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Wall Street Throws In The Towel On U.S. Trade Policy, Calls It 'Covfefe'

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Despite assurances from the animate husk that was once a living man named Wilbur Ross, markets are still discernibly nervous about the prospect of a tit-for-tat global trade war.

Chinese equities are in a tailspin, European shares are sitting at their lowest levels since April and yesterday marked the eighth consecutive decline for the Dow.

Part of the problem on Thursday was Daimler's guidance cut. I guess you can count Benz execs among those who, to quote Wilbur, "don't know what they’re talking about", because "what they were talking about" after the bell on Wednesday was the possibility that vehicles produced in the U.S. well end up caught in the crossfire if Washington and Beijing don't deescalate the situation over the next couple of weeks.

That news led the European autos sector to log its worst day since Brexit and also triggered a widening in CDS on Daimler, Volkswagen and BMW:



Long story short, global markets are starting the wither under the heat and it's likely just a matter of time before U.S. equities catch down to everyone else's reality.

Want to see what "America first" looks like? The Russell 2000 didn't just hit an all-time high this week amid the Dow slide, it also hit an all-time high relative to the MSCI World:


Well, even as Ross and Navarro swear this will all turn out fine, other White House officials aren't so sure. Here's Bloomberg, from an article out on Thursday evening:

Some White House officials are trying to restart talks with China to avoid a trade war before U.S. tariffs on Chinese products take effect July 6, three people familiar with the plans said, setting up a battle with others in the administration who favor a harder line.


There are different views within the Trump administration on what could be considered a win. Hard-liners such as U.S. Trade Representative Robert Lighthizer and White House trade adviser Peter Navarro are pushing for structural changes to China’s policies. Treasury Secretary Steven Mnuchin and NEC Director Larry Kudlow are more receptive to a deal aimed at lowering the bilateral trade deficit.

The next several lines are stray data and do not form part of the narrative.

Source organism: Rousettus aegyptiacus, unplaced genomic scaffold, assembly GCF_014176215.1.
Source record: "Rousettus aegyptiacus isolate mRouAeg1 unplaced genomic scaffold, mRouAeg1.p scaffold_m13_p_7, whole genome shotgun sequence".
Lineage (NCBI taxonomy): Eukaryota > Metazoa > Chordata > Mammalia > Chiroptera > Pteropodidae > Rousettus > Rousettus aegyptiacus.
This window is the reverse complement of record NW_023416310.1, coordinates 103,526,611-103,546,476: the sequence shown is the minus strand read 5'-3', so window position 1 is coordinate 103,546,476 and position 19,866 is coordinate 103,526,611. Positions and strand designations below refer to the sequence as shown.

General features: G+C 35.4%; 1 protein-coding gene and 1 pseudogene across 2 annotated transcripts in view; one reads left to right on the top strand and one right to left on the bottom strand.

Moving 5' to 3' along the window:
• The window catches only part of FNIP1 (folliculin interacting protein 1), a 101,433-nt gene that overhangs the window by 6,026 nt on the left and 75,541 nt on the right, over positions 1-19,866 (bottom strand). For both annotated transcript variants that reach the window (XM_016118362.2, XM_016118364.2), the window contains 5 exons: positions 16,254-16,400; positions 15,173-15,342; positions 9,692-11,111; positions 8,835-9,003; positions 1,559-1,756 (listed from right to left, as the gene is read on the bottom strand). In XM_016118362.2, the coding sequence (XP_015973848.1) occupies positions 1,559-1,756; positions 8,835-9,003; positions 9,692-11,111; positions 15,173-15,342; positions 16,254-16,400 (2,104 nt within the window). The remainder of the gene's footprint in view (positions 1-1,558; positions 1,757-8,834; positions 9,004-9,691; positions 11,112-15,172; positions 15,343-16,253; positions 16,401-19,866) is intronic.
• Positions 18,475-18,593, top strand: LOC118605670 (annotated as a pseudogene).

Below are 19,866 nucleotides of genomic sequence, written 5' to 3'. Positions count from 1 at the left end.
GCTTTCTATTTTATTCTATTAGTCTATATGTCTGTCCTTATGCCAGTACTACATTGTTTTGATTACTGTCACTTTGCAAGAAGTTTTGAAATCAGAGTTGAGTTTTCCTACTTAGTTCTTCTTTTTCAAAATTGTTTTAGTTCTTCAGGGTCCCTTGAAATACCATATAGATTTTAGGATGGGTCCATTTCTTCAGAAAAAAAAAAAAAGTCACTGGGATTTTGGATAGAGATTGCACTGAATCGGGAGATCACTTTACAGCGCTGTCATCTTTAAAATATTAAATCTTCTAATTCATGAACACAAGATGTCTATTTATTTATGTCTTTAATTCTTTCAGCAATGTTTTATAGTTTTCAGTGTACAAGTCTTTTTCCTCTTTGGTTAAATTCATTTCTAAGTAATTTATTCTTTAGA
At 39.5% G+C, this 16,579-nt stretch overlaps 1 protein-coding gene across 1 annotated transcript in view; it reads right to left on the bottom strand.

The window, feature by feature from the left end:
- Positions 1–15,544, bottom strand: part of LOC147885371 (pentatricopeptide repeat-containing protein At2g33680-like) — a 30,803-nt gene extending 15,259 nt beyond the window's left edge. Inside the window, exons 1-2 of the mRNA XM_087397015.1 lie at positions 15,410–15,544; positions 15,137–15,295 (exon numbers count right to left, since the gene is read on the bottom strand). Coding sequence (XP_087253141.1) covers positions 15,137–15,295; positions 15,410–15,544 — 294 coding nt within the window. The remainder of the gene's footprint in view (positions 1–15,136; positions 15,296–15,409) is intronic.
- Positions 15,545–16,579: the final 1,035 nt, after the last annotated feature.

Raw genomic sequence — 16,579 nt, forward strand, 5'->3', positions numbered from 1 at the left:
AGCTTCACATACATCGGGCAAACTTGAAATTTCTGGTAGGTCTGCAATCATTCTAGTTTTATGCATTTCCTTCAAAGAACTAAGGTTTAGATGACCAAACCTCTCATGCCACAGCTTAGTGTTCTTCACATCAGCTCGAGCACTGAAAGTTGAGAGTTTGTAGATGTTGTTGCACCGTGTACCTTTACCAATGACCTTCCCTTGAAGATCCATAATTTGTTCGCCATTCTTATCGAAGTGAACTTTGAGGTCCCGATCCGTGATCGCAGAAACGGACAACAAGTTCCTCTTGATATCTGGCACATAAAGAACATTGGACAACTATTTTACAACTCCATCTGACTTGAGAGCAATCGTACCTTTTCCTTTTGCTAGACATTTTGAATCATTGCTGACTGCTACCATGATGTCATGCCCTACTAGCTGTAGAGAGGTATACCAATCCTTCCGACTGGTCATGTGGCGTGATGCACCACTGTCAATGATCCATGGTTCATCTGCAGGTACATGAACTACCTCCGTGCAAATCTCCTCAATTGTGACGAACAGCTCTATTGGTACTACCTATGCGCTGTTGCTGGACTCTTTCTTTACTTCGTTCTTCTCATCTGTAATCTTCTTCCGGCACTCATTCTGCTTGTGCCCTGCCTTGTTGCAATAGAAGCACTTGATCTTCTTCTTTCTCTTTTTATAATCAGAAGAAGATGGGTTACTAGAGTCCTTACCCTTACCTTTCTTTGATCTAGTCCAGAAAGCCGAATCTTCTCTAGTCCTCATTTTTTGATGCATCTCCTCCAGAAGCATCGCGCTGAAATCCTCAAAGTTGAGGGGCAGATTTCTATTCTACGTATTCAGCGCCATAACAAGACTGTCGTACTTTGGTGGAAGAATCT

Right. Of course Steve is apparently not allowed to speak anymore and Larry is recovering from a heart attack, so that leaves Navarro and Lighthizer firmly in control of the narrative - or at least until U.S. stocks slide enough to catch Trump's attention.

On Friday, as we head into the weekend, I thought I would just reiterate how laughable this has become by way of the following quick excerpt from Goldman. Just try to appreciate the sheer insanity inherent in the bank's short recap and do note that while the numbers are notable in and of themselves, the truly hilarious part is how quickly Trump has managed to go from basically nothing in January to threatening $800 billion in total tariffs in the space of just six months:

The White House also announced on June 18 that it would impose 10% tariffs on an additional $400 billion of products from China if intellectual property policies and related issues are not addressed or if China retaliates. This would potentially involve tariffs on two successive rounds of $200 billion each. We note that since President Trump had previously proposed a 25% tariff on a second round of $100bn in imports from China, this latest proposal amounts to a net $300bn increase in products affected. As shown in Exhibit 1, if implemented this would raise the total amount of tariffs the Trump administration has proposed from around $500bn to nearly $800bn, or about 4 times the cumulative amount that had been proposed as of a month ago, before President Trump proposed tariffs on global auto imports on national security grounds. Still, at this point, the amount of US imports subject to implemented tariffs is very low compared to what has been proposed, even if the first round with China takes effect on July 6.


Bless their hearts, at least Goldman is trying to comprehend the incomprehensible.

Other sell-side desks have just given up.

On Friday, for instance, BofAML threw in the towel and called this what it is: "covfefe".

But remember, this could all be a game of three-dimensional chess that only Trump understands.

After all, not everyone is meant to grasp "the true meaning of 'covfefe'":




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